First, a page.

“You really make fun of us!” Mu Yi shouted, clutching him by the left arm. “Well, in any event, my daughter cannot marry such an insolent person as you. But return to us the laced boot!”
“It’s she who gave it to me!” said the young aristocrat while laughing, “why do you interfere yourself? I won the tournament, I’ve declined your marriage, but I’ll keep the consolation prize!”
He pivoted his arm, exerted some inner force and pulled clear.
“It won’t happen like that!” Mu Yi exclaimed, trembling with anger.
He leaps and struck with both fists, in a blow called “Bell and drum sounds together”, towards the temples of his adversary. He turned and returned to the arena.
“And if I beat you, old man,” he said while laughing, “you won’t force me more to become your son-in-law?”
The crowd, indignant at the impudent and arrogant attitude of the young man, remained quiet. Only some hooligans and good-for-nothings burst out laughing roughly.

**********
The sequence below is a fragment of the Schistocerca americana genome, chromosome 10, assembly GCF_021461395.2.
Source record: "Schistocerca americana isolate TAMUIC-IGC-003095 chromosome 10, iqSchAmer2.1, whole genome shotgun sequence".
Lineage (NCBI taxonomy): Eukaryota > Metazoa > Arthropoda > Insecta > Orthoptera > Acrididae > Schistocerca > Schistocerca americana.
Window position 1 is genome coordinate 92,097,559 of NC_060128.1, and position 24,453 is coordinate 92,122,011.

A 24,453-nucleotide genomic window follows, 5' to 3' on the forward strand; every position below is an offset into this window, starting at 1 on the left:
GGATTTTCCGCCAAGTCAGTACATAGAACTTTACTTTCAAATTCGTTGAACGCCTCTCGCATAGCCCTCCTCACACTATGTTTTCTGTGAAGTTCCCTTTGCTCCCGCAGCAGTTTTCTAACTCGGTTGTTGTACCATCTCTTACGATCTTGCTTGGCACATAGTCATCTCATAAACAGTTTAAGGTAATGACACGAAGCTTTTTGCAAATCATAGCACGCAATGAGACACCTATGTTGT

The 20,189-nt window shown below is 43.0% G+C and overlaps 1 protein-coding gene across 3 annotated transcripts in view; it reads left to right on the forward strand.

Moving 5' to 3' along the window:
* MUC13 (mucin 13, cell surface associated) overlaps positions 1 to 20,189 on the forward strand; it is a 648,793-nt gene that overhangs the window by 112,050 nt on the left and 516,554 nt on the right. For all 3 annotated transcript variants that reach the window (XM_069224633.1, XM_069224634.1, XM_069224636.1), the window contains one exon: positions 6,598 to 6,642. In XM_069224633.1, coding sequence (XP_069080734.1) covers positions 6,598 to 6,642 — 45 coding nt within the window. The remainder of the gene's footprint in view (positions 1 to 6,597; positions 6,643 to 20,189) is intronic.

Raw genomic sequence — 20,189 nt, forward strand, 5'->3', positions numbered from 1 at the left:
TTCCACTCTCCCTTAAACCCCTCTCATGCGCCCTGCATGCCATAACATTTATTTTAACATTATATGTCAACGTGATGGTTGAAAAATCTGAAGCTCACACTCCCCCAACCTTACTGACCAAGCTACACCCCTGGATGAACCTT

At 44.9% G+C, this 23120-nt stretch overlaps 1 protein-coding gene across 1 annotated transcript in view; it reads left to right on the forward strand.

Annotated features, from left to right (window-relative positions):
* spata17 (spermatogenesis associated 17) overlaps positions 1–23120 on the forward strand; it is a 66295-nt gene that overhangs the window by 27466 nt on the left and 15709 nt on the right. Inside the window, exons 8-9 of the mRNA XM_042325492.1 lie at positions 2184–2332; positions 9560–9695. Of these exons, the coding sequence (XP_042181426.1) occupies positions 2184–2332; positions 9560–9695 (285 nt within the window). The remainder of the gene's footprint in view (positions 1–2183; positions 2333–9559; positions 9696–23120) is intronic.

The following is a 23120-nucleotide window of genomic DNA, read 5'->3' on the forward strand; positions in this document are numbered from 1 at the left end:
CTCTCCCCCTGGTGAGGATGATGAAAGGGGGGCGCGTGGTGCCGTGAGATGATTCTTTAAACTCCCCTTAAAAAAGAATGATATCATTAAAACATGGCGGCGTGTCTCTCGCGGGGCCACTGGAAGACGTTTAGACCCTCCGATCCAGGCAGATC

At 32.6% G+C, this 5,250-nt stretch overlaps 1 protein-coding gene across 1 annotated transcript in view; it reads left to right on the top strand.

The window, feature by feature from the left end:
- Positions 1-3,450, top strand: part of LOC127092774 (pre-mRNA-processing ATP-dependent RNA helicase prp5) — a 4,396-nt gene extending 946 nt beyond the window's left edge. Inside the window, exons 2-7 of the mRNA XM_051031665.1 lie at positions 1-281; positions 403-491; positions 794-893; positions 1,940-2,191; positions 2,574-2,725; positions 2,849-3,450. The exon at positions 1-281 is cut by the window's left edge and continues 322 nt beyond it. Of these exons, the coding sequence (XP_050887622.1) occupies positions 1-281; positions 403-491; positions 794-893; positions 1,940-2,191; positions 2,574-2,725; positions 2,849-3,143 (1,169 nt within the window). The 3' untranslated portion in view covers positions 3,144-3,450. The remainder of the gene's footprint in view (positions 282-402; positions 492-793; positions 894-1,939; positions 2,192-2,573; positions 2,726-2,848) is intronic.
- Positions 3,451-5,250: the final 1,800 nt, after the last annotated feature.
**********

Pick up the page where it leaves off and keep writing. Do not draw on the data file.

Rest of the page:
Without saying a word, Mu Yi tightened his belt, and leapt with a “Sea Swallow Skimming the Flood” on the young aristocrat. He knew that he was extremely angry and did not take the attack lightly. He dodged, replied with a blow to the belly, “The poisonous snake seeks its den”. Mu Yi dodged, struck with his left palm at the shoulder, the young man turned, advanced his right palm under the left arm. It was an extremely vicious blow, called “Benefit from the cloud to change the sun”, executed without the knowledge of the adversary. However, Mu Yi parried effectively and closed again his two hands on the cheeks of the young aristocrat.
At that moment, whatever move he made, he could not avoid the blow! He wrinkled his eyebrows, bit his lips, and decided to employ another technique: his two hands flew like flashes and his ten fingers were planted in the back of the hands of Mu Yi. When he withdrew them, the ends of his fingers were smeared with red!
All the spectators shouted in surprise. The girl, thrown into a panic, supported her father: she tore a strip of her tunic to wrap his hands, which bled profusely.
Mu Yi pushed back his daughter:
“Move aside,” he said. “Today, it’s either him or me!”